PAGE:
7 people were killed around the world in 2020, the highest number recorded for a second consecutive year, the report from Global Witness said.
Almost a third of the murders were reportedly linked to resource exploitation - logging, mining, large-scale agribusiness, hydroelectric dams and other infrastructure.
The report called the victims "environmental defenders" killed for protecting natural resources that need to be preserved, including forests, water supplies and oceans. Since the Paris Agreement on climate change was signed in 2015, the organisation says on average four activists have been killed each week.
It said this "shocking figure" was likely to be an underestimate because of growing restrictions on journalists and other civic freedoms.Logging was the industry linked to the most murders with 23 cases - with attacks in Brazil, Nicaragua, Peru and the Philippines.
Indigenous peoples, most often on the frontline of climate change, accounted for a further one third of cases. Colombia had the highest recorded attacks, with 65 people killed last year.
Those murdered included South African Fikile Ntshangase, 65, who was involved in a legal dispute over the extension of an opencast mine operated by Tendele Coal near Somkhele in KwaZulu-Natal province. She was shot dead in her own living room.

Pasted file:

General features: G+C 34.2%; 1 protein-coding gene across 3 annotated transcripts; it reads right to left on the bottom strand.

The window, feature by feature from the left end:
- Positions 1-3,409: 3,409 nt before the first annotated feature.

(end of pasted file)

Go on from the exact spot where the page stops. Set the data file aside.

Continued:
The killings also included Óscar Eyraud Adams, who was murdered in Mexico in September 2020. He was working to help the indigenous Kumiai community in Baja California have better access to water.
A senior campaigner for Global Witness, Chris Madden, called on governments to "get serious about protecting defenders." He said companies must start "putting people and planet before profit' or he warned that "both climate breakdown and the killings" would continue.
"This dataset is another stark reminder that fighting the climate crisis carries an unbearably heavy burden for some, who risk their lives to save the forests, rivers and biospheres that are essential to counteract unsustainable global warming. This must stop''. The organisation called on governments to formally recognise the human right to a safe, healthy and sustainable environment, and ensure commitments made at November's UN climate change conference, COP26, integrate human rights protections.
In response, COP26 president Alok Sharma told the BBC he had "prioritised meeting people on the front line of climate change," to ensure the voices of all are heard."